It’s yet another post about hiking in the mountains. Rest assured that it may be the last for now, as our Colorado hiking days for 2018 are numbered. Snow showers are in the forecast, and this couple doesn’t do outdoor activities in cold weather. So I hope you will stick with me as I share the highlights from our super nice hike on a fantastically sunny and unseasonably warm October day.
We made our first ever trip to Eldorado Canyon State Park, located just outside of Boulder, and hiked the Rattlesnake Gulch trail – a 3.8-4.0 mile trek with an elevation gain of 1,000-1,200 feet, depending on which source you believe. Not too easy, not too hard, it was just right.
The road to Eldorado Canyon passes through the small community of Eldorado Springs, population 585. In the early to mid-1900s, the town was a thriving tourist destination, with two hotels, three swimming pools, two dance ballrooms, two skating rinks, cabins, stables and many other amenities. For 41 years, an aerialist named Ivy Baldwin entertained guests with his daring high wire act, described by Colorado Parks & Wildlife as follows:
“Thousands of people gathered on weekends and holidays to watch Ivy Baldwin walk across a 7/8-inch thick, steel cable stretched from the top of Castle Rock (the Bastille) to the Wind Tower, 672 feet across and over 400 feet above South Boulder Creek. Ivy Baldwin took six and a half minutes to walk to the middle of the stretched cable, bow, and then stand on his head, before continuing to the opposite side, the entire time without a safety net. In 1948 this incredible man celebrated his 82nd birthday by walking the wire one last time.”
Today, Eldorado Springs’ claim to fame is that it’s the source for Eldorado Natural Spring Water, widely available at Colorado retail stores.
After passing through the fee station at Eldorado Canyon State Park, we made our way to the Visitor Center and assessed the various hiking options, settling on the Rattlesnake Gulch trail.
Rattlesnake Gulch is known as a lollipop loop hike, which means there’s a loop trail (the “lollipop”) at the end of an out-and-back trail (the “stem”). The stem part of the Rattlesnake Gulch hike is a 1.2 mile uphill climb featuring inspiring views of the park’s interesting rock features and Colorado’s eastern plains.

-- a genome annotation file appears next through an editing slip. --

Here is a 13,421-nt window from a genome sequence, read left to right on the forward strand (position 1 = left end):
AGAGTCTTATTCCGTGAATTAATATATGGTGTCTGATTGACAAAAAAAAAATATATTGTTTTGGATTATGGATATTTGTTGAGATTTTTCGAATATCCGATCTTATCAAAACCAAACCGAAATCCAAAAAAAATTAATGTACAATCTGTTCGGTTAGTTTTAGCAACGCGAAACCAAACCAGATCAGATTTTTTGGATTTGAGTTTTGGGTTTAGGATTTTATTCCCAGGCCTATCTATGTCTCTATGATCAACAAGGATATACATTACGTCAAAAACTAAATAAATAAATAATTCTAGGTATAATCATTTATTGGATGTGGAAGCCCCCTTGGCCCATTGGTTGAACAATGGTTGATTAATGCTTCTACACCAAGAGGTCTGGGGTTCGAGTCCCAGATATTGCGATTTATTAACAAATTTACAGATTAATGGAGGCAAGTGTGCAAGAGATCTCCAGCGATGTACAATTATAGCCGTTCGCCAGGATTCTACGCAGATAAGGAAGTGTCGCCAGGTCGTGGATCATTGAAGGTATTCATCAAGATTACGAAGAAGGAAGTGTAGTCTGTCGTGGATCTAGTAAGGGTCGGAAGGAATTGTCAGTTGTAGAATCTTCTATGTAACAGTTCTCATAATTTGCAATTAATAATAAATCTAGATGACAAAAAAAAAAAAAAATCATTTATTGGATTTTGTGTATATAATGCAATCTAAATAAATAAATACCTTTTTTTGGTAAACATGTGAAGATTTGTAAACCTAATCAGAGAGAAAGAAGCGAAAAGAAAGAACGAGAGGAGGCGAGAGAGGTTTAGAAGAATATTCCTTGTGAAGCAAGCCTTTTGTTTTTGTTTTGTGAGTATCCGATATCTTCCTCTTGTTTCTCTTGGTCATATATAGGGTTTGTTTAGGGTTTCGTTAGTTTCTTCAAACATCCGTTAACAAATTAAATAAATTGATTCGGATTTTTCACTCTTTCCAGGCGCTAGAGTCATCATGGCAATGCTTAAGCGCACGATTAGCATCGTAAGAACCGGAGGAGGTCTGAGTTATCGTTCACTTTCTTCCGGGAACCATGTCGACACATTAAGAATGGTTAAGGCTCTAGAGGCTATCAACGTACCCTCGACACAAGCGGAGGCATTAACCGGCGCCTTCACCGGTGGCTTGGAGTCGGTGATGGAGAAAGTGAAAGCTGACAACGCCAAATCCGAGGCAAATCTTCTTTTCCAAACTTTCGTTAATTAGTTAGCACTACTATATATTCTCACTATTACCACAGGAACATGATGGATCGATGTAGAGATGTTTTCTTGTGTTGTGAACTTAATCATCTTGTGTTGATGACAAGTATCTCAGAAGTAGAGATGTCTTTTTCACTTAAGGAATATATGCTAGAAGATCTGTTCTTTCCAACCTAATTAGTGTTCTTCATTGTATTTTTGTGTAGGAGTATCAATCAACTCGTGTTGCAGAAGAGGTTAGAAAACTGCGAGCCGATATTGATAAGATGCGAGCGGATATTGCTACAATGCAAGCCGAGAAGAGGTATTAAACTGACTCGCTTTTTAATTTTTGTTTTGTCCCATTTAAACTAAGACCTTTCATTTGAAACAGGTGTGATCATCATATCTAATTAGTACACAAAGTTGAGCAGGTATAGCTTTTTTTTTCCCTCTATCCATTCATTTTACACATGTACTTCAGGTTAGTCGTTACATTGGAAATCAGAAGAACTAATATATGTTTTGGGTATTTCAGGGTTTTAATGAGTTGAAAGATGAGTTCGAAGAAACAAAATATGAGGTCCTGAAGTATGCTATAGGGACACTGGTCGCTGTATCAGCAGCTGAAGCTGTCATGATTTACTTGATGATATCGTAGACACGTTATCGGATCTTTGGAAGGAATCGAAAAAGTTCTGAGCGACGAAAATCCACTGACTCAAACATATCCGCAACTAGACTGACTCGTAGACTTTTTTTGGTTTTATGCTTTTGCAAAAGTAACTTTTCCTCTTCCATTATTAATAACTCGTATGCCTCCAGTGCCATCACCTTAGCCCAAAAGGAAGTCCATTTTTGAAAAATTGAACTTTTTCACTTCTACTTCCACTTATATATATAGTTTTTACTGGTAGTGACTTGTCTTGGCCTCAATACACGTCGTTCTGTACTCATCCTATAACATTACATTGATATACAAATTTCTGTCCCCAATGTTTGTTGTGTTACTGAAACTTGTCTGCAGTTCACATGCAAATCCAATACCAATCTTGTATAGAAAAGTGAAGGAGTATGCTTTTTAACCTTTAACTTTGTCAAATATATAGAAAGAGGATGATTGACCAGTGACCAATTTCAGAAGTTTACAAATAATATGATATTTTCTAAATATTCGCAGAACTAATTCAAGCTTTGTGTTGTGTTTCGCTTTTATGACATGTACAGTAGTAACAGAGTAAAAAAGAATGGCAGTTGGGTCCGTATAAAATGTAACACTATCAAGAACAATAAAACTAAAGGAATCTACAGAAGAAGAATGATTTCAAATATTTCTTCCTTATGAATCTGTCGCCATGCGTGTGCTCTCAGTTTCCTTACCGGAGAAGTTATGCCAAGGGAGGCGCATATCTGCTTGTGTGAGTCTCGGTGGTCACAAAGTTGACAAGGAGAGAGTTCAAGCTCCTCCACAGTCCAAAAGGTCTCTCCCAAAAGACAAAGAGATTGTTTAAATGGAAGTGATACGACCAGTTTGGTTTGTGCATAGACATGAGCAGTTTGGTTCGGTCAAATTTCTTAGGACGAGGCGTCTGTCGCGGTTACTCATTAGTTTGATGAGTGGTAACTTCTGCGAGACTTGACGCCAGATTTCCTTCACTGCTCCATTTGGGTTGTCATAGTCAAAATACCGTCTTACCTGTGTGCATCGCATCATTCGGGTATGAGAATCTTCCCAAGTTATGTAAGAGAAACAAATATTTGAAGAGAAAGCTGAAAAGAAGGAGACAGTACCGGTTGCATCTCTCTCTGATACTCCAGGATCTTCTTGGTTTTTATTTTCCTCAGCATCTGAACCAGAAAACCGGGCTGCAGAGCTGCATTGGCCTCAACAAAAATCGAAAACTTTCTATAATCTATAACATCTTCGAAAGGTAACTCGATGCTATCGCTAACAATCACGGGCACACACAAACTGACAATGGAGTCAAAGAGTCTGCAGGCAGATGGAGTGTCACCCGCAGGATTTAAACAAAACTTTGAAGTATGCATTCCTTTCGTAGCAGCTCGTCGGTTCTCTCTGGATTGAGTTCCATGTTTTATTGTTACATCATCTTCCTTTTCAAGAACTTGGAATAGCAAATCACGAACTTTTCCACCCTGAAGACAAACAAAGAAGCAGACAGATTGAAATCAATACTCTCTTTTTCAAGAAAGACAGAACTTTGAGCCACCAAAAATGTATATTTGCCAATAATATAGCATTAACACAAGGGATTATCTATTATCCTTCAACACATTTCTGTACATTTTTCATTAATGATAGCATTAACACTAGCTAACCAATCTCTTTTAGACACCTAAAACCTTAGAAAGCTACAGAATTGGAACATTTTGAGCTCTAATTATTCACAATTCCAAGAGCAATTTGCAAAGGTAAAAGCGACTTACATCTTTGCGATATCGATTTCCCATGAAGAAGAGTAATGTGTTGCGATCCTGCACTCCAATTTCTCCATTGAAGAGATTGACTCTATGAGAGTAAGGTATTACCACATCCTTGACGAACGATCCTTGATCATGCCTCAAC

The trail levels off just before reaching the Crags Hotel site with panoramic views in all directions. The short-lived luxury hotel in this most unlikely location opened for business in 1908 but was destroyed by fire just four years later. All that remains today are a few ruins, an informational signboard about its past, and the view.
The Crags Hotel site also marks the start of the loop portion of the trail, which climbs sharply toward a set of railroad tracks visible in the distance.
It turns out that the railroad line in this seemingly remote area dates back to the early 1900s, when it was part of the Moffat Road. Now owned and operated by Union Pacific Railroad, Amtrak’s California Zephyr passes through here every day, once each way.
We didn’t see any trains during our hike, but back in January we rode the Amtrak on this very route from Denver to Glenwood Springs for a weekend getaway. Such a relaxing way to travel through the Colorado Rockies – superb scenery punctuated by about 30 tunnels. I found some photos from our January weekend trip, and yes, we saw all this and more during our six-hour journey (one way).
Now back to our hike. Shortly beyond the intersection with the Union Pacific property, we arrived at the Continental Divide overlook, where we ate our picnic lunch and soaked up the sun and the views for the next half hour or so.
Then it was time to finish the loop part of the trail and retrace our steps from the Crags Hotel site back to the parking lot. On the way down, we spotted (and heard) numerous rock climbers in the area shown in the photo below. The park is a premier rock-climbing destination, with over 500 technical routes available to aficionados of all skill levels.
No rock-climbing for us, however. Not today or any other day, but it’s fun to watch!
If in fact Rattlesnake Gulch was the last hike of the season for us, it was a good way to end. But just perhaps we can squeeze in another hike or two before the snow flies . . . .